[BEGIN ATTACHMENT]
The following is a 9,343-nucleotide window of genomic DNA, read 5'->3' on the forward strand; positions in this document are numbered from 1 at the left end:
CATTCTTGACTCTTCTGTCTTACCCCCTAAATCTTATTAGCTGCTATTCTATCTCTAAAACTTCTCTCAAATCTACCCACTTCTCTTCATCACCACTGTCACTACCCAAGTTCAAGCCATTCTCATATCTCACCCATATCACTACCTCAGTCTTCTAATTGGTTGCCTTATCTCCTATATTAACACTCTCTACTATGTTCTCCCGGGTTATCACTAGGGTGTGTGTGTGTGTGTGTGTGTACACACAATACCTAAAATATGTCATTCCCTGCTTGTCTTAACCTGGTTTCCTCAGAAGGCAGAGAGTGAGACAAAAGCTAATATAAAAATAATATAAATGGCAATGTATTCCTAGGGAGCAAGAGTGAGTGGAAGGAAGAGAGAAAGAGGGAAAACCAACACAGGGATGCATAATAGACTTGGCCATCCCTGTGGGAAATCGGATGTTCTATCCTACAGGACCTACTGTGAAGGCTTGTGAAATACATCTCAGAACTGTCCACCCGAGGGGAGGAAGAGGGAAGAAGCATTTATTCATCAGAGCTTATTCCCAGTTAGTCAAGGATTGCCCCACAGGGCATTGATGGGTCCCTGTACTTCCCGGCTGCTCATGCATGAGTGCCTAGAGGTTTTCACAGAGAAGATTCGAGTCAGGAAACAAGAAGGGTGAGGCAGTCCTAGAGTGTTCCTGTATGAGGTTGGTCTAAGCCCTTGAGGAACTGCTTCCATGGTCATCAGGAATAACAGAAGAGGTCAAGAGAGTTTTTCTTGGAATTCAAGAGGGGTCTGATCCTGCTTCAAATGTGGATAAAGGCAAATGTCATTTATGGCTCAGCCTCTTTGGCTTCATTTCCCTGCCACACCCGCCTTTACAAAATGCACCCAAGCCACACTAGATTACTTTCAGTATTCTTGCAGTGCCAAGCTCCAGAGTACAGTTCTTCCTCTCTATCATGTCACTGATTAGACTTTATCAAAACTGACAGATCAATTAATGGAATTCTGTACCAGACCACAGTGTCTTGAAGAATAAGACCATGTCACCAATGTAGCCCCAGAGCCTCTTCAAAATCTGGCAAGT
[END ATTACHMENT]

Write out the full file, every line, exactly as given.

The following is a 9,343-nucleotide window of genomic DNA, read 5'->3' on the forward strand; positions in this document are numbered from 1 at the left end:
CATTCTTGACTCTTCTGTCTTACCCCCTAAATCTTATTAGCTGCTATTCTATCTCTAAAACTTCTCTCAAATCTACCCACTTCTCTTCATCACCACTGTCACTACCCAAGTTCAAGCCATTCTCATATCTCACCCATATCACTACCTCAGTCTTCTAATTGGTTGCCTTATCTCCTATATTAACACTCTCTACTATGTTCTCCCGGGTTATCACTAGGGTGTGTGTGTGTGTGTGTGTGTACACACAATACCTAAAATATGTCATTCCCTGCTTGTCTTAACCTGGTTTCCTCAGAAGGCAGAGAGTGAGACAAAAGCTAATATAAAAATAATATAAATGGCAATGTATTCCTAGGGAGCAAGAGTGAGTGGAAGGAAGAGAGAAAGAGGGAAAACCAACACAGGGATGCATAATAGACTTGGCCATCCCTGTGGGAAATCGGATGTTCTATCCTACAGGACCTACTGTGAAGGCTTGTGAAATACATCTCAGAACTGTCCACCCGAGGGGAGGAAGAGGGAAGAAGCATTTATTCATCAGAGCTTATTCCCAGTTAGTCAAGGATTGCCCCACAGGGCATTGATGGGTCCCTGTACTTCCCGGCTGCTCATGCATGAGTGCCTAGAGGTTTTCACAGAGAAGATTCGAGTCAGGAAACAAGAAGGGTGAGGCAGTCCTAGAGTGTTCCTGTATGAGGTTGGTCTAAGCCCTTGAGGAACTGCTTCCATGGTCATCAGGAATAACAGAAGAGGTCAAGAGAGTTTTTCTTGGAATTCAAGAGGGGTCTGATCCTGCTTCAAATGTGGATAAAGGCAAATGTCATTTATGGCTCAGCCTCTTTGGCTTCATTTCCCTGCCACACCCGCCTTTACAAAATGCACCCAAGCCACACTAGATTACTTTCAGTATTCTTGCAGTGCCAAGCTCCAGAGTACAGTTCTTCCTCTCTATCATGTCACTGATTAGACTTTATCAAAACTGACAGATCAATTAATGGAATTCTGTACCAGACCACAGTGTCTTGAAGAATAAGACCATGTCACCAATGTAGCCCCAGAGCCTCTTCAAAATCTGGCAAGT